In machine-to-machine (M2M) applications, where there is no requirement to change the SIM card, this avoids the requirement for a connector. This improves reliability, network security and security, while also reducing space requirements, since a relatively bulky connector is no longer needed, increasing design flexibility. An eSIM can be provisioned remotely; end-users can add or remove operators without the need to physically swap a SIM from the device.
eSIM is a global specification by the GSMA which enables remote SIM provisioning of any mobile device. GSMA defines eSIM as the SIM for the next generation of connected consumer device. Networking solutions using eSIM technology can be widely applicable to various Internet of Things (IoT) scenarios, including connected cars (smart rearview mirrors, on-board diagnostics (OBD), vehicle Wi-Fi hotspots), as well as artificial intelligence translators, MiFi devices, smart earphones, smart metering, GPS tracking units, DTU, bike-sharing, advertising players, video surveillance devices, etc.
The surface mount format provides the same electrical interface as the full size, 2FF, 3FF and 4FF SIM cards, but is soldered to a circuit board as part of the manufacturing process. The eSIM format is commonly designated as MFF2.
Since 2010, the GSMA had been discussing the possibility of a software-based SIM card.
While Motorola noted that eUICC is geared at industrial devices, Apple "disagreed that there is any statement forbidding the use of an embedded UICC in a consumer product."
A first version of the standard was published in March 2016, followed by a second version in November 2016.
In 2015, the Samsung Gear S2 smart watch was the first device to implement an eSIM.
In 2017, during Mobile World Congress, Qualcomm introduced a technical solution, with a live demonstration, within its Snapdragon hardware chip associated with related software (secured Java applications).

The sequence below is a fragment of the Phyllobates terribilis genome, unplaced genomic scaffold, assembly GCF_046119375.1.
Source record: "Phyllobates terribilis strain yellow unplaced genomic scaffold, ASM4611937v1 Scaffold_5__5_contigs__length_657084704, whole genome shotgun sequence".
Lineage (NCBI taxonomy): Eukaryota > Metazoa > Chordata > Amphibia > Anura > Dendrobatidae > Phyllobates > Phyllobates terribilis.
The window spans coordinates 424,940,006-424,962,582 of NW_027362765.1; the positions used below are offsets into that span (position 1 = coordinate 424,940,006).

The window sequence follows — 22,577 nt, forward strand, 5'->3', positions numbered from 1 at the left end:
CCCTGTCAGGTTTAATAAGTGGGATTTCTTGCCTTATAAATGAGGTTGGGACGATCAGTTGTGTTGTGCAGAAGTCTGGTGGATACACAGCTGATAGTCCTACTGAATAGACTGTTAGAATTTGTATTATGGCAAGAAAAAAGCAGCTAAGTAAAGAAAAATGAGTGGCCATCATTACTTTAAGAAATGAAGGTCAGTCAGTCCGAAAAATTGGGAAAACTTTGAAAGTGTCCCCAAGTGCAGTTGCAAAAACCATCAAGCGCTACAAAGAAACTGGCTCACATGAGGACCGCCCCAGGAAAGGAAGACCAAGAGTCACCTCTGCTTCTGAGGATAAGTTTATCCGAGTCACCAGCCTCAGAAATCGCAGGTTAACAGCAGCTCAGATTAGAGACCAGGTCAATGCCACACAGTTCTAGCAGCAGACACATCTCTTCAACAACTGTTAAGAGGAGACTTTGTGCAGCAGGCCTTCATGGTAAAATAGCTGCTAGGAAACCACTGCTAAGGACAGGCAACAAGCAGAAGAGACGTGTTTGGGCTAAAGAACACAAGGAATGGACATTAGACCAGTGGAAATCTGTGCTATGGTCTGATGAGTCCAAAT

The European Commission selected in 2012 the embedded UICC format for its in-vehicle emergency call service, known as eCall. All new car models in the EU must have one by 2018 to instantly connect the car to emergency services in case of an accident.
Singapore is seeking public opinions on introducing eSIM as a new standard, as more compatible devices enter the market.
Apple implemented eSIM support in its Apple Watch Series 3 and later, in addition to every iPad they've released since the iPad Pro (2018). Apple also included eSIM support with the iPhone XS and later. eSIM support on iPhone requires iOS 12.1 or later. Not all iPhones sold worldwide have eSIM support; Apple removed this feature from models intended for mainland China. Apple has seven worldwide service providers that offer eSIM service: GigSky, MTX Connect, Redtea Mobile, Soracom Mobile, Truphone, Ubigi, and Webbing.
Google unveiled the Pixel 2 in October 2017, which added eSIM support for use with its Google Fi service. In 2018, Google released the Pixel 3 and Pixel 3 XL, and subsequently in May 2019, the Pixel 3a and Pixel 3a XL, with eSIM support for carriers other than Google Fi. In October that same year, Google released the Pixel 4 and Pixel 4 XL with eSIM support.
Extreme International  founders of the Extreme Sports Channel announced they will launch ExtremeConnect on 15th January 2020 a mobile network that is only using esim technology and a complex technical routing network giving it faster data speeds for consumers. It includes voice, data and text service in 140 countries with local numbers in the following territories USA, UK, France, Hong Kong, Australia, Spain, Germany, Netherlands and Poland.
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